Like Pontormo, who very much influenced his early work, Rosso Fiorentino (born Florence, 1494 - died Fontainebleau, France, 1540) was a pupil of Andrea dal Sarto, and was, for many reasons, a rebel with regards to the classical paradigms that were already being contested at the time. Starting from the balanced constructions of his maestro, Rosso pushes his expressive figures into a disquieting and tormented world.
Among some of his first well-known artworks, he helped create the decorative elements in the city of Florence on occasion of Pope Leo X’s visit in 1515. Vasari remembers that he was one of the artists that studied the Michelangelo’s Battle of Cascina. Rosso rielaborated Michelangelo’s style, transforming it into brutal movements, unnatural colors, and making a stronger break from tradition.
In 1521, he created his greatest masterwork: the Deposition from the Cross in Volterra (Pisa). Similar in size and theme to a painting by Pontormo, Rosso’s Deposition from the Cross is mainly different for the manner in which it was planned. Rosso obtains a more dramatic effect thanks to the voluminous angles that cut into the figures. He accomplished this effect thanks to the convulsive movements of the figures, and the contrast of intense reddish colors against the uniform sky in the background. The deformed bodies and faces of Rosso’s figures express an extreme sense of exasperation: the face of the old man on top of the cross is so contracted it looks like a mask. The asymmetric disposition of the stairs generates a sense of violence, accentuated by the men that are taking Christ’s body down from the cross. As the light forcefully cuts through the scene, it creates rough chiaroscuro elements.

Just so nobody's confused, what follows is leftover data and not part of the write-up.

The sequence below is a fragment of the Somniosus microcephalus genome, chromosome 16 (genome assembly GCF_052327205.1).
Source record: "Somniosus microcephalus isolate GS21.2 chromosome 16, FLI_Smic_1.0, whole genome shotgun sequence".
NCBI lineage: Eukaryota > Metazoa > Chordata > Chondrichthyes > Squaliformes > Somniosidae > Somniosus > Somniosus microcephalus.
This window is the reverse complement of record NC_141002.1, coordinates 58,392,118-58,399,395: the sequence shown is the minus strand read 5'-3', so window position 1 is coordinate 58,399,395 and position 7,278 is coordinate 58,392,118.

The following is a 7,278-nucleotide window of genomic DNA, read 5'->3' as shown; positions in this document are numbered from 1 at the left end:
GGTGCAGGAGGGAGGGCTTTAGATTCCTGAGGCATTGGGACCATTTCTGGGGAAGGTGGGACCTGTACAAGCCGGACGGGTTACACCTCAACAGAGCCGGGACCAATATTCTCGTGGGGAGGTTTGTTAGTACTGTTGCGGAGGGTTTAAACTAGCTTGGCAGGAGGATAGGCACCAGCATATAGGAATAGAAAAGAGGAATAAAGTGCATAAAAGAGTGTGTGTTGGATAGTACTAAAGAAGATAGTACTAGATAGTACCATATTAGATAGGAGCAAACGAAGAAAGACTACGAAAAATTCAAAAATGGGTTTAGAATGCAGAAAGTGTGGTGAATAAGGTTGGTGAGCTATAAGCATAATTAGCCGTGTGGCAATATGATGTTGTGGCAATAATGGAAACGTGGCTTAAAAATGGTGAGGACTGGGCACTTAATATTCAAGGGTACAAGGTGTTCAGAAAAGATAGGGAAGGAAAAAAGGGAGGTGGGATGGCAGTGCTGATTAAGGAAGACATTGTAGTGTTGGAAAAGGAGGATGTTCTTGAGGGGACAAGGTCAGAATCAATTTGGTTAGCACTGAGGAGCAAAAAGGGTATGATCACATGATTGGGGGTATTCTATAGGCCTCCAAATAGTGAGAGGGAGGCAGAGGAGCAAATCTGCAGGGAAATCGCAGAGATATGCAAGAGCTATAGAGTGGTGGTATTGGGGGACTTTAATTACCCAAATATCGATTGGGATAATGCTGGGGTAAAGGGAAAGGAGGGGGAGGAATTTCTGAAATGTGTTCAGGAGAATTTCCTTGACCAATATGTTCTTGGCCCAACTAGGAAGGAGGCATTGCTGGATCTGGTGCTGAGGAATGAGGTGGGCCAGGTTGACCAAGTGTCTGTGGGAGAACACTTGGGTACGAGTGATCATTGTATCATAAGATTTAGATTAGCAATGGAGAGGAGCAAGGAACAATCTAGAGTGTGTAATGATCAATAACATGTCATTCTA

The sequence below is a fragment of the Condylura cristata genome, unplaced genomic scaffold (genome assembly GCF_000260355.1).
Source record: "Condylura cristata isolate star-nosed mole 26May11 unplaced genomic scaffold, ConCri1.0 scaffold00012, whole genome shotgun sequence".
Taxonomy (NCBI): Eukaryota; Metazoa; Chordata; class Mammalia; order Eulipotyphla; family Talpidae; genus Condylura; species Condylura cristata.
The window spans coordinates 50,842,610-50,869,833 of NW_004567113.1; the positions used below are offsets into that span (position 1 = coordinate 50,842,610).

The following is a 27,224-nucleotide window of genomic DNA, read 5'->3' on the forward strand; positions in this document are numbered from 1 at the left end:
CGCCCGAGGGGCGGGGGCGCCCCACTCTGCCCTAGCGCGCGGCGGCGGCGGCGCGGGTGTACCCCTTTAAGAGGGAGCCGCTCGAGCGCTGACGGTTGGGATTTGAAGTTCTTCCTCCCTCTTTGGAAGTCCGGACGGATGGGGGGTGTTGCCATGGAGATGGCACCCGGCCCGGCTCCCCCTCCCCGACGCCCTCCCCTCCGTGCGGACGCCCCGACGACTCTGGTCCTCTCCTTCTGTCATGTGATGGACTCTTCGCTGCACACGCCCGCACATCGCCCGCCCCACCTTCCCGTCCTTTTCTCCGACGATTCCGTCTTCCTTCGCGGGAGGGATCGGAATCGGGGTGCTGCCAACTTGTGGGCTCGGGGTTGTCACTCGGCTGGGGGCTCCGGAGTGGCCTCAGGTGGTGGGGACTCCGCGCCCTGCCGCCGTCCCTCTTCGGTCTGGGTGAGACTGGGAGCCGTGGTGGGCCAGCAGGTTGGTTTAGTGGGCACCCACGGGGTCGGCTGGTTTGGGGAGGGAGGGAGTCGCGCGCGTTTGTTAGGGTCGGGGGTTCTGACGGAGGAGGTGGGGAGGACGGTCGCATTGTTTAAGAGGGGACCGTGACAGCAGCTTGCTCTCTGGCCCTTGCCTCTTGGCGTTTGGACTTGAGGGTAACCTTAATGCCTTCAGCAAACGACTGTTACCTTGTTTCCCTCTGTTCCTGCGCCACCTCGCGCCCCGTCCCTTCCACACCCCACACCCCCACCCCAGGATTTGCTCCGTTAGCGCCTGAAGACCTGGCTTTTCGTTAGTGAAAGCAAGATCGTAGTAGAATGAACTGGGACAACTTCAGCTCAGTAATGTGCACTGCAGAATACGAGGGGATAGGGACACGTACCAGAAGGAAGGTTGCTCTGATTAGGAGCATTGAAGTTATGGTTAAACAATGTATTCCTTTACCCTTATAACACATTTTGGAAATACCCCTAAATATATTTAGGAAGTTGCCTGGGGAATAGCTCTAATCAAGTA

With Rosso, art surpasses the more ‘whimsical’ phase of Mannerism, and this artist takes the Mannerist style to extremes. His expressiveness is seen in his figures’ skeletal arms, distraught faces and rarefied colors. Indeed, Rosso rejects the canonic human form of the Renaissance: he protests it and breaks away from it, to go toward instead, a more bizarre style that deals with crueler themes.
In 1518, he painted the Pala Ognissanti, and in 1522, the Pala Santo Spirito. From 1523 to 1527, he was in Rome at the papal court of Clement VII (a Medici pope), but left Rome before it was sacked. In those years, he painted the Original Sin fresco (1524) in Santa Maria della Pace, inspired by Raphael. He later moved north, first to Perugia, then to Sansepolcro and Arezzo. In the Citta di Castello, he painted the Glory of Christ from 1528 to 1530. He then went to Venice and later France. There he decorated the palace at Fontainebleau for Francis I of France, with Francesco Primaticcio and other Italian artists. He worked extensively in France and experimented further in art, introducing the Mannerist style to France. Both Rosso and Primaticcio are considered the founders of the first school of Fontainebleau.